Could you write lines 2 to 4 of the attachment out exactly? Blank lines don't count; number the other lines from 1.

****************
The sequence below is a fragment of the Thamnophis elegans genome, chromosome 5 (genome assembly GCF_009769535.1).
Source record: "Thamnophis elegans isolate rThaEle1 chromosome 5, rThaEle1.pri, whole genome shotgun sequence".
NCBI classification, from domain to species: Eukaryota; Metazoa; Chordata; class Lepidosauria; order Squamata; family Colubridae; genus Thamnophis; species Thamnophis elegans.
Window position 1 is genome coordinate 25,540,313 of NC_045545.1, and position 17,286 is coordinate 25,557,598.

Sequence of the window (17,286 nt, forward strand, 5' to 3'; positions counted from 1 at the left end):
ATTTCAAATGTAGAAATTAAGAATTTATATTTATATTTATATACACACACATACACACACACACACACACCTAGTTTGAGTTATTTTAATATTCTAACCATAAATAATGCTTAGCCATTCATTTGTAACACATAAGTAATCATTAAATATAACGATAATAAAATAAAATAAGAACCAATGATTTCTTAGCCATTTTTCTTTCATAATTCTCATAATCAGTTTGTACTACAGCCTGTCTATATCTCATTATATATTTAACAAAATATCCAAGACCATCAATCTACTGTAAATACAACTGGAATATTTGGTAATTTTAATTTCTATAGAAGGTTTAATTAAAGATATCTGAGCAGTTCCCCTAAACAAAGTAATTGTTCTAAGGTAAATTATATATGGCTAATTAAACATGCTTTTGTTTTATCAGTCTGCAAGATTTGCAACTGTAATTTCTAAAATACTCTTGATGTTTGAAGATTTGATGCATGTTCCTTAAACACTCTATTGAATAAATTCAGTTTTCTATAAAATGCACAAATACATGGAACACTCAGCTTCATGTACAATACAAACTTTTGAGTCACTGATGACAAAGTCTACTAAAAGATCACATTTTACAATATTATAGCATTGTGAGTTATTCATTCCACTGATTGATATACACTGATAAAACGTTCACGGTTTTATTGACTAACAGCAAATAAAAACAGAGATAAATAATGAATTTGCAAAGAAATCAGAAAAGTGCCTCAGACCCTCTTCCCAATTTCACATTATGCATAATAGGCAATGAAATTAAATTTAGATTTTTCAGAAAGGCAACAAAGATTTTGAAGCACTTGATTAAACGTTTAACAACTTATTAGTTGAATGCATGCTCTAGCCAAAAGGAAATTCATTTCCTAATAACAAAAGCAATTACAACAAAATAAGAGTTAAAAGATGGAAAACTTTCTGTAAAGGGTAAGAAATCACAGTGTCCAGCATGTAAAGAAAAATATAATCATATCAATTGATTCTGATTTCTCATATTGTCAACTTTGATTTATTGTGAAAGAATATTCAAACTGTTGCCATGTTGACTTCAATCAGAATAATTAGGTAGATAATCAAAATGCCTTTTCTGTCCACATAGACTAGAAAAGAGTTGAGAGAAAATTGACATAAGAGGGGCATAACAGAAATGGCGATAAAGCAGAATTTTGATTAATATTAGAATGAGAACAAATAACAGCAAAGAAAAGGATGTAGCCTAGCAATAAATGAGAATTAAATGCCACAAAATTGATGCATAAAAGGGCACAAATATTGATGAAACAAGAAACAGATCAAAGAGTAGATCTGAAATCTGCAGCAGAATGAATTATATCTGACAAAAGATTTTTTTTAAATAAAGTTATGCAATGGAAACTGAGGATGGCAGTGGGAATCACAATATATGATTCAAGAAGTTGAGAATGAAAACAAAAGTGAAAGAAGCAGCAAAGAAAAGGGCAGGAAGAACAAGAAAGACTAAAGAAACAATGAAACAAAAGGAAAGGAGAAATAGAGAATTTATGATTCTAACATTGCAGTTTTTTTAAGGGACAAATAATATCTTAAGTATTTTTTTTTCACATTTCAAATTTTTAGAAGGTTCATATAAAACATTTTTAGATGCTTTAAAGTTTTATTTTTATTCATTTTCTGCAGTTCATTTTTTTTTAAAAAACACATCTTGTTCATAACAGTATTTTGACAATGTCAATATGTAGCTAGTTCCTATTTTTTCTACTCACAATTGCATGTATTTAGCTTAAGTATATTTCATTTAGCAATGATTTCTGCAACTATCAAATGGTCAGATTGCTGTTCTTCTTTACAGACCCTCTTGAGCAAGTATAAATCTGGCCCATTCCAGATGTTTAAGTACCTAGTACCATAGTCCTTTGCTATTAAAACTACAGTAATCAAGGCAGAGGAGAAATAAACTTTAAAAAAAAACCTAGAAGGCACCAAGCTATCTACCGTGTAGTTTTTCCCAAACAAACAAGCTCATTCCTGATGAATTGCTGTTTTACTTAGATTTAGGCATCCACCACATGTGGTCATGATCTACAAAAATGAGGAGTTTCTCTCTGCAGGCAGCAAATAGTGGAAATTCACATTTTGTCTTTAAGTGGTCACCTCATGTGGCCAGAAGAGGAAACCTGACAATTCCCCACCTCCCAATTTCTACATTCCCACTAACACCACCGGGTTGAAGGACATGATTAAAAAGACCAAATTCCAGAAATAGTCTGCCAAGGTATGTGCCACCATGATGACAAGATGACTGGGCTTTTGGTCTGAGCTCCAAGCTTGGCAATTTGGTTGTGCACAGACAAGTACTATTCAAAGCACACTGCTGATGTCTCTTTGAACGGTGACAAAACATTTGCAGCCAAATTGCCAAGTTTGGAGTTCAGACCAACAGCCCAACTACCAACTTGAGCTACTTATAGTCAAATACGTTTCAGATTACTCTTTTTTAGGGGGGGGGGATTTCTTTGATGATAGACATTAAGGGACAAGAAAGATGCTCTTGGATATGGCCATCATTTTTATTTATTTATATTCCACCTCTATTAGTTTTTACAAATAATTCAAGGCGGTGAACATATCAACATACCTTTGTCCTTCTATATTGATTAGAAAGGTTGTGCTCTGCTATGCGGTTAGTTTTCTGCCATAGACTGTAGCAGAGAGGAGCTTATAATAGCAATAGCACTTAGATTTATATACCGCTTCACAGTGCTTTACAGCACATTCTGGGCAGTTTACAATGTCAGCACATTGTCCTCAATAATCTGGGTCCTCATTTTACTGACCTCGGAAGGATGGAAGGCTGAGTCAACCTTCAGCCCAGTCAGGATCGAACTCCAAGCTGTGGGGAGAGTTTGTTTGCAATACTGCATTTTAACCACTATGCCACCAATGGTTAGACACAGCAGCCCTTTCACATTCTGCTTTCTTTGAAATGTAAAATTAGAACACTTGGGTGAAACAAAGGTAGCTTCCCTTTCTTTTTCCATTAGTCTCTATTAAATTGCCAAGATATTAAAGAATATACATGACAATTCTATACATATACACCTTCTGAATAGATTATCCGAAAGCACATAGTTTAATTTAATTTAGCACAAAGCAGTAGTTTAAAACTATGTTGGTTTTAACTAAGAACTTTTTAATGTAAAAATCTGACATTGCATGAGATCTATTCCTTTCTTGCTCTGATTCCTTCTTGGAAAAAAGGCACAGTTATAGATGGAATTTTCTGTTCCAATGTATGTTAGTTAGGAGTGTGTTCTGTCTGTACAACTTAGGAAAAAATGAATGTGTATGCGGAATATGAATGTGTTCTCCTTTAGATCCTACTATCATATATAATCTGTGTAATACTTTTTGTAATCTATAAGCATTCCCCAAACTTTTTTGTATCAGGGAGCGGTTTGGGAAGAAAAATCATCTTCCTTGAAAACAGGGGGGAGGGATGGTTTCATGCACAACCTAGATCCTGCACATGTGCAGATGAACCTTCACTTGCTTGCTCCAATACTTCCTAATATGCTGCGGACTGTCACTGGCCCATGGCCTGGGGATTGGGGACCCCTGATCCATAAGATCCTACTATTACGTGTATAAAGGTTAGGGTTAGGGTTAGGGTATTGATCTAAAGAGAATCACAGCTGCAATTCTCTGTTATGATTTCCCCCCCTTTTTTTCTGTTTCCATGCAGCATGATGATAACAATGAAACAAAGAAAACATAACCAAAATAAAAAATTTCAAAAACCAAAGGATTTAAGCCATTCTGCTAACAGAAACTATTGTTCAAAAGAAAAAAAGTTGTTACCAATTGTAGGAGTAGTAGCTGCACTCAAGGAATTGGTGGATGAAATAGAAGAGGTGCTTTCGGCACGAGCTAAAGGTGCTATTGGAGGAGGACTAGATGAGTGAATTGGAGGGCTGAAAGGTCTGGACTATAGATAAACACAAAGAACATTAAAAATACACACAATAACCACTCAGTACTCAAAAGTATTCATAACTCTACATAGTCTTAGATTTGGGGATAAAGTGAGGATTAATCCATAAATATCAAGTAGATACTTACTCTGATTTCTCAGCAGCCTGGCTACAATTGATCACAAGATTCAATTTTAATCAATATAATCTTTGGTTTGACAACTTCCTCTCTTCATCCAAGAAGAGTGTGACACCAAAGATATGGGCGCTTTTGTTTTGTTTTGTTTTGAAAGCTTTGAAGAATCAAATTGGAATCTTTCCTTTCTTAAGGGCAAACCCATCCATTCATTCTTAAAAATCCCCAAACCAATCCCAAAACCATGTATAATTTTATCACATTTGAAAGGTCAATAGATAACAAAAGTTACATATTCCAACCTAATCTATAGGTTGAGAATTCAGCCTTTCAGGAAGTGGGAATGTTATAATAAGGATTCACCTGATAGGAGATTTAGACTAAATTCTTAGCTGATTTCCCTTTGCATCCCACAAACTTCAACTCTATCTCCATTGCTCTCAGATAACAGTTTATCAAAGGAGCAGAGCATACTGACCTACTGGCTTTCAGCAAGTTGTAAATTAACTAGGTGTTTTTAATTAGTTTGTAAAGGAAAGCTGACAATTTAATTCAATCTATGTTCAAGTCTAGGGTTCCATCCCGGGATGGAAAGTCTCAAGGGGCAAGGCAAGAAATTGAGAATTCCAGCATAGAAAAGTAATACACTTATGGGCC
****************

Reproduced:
Source record: "Thamnophis elegans isolate rThaEle1 chromosome 5, rThaEle1.pri, whole genome shotgun sequence".
NCBI classification, from domain to species: Eukaryota; Metazoa; Chordata; class Lepidosauria; order Squamata; family Colubridae; genus Thamnophis; species Thamnophis elegans.
Window position 1 is genome coordinate 25,540,313 of NC_045545.1, and position 17,286 is coordinate 25,557,598.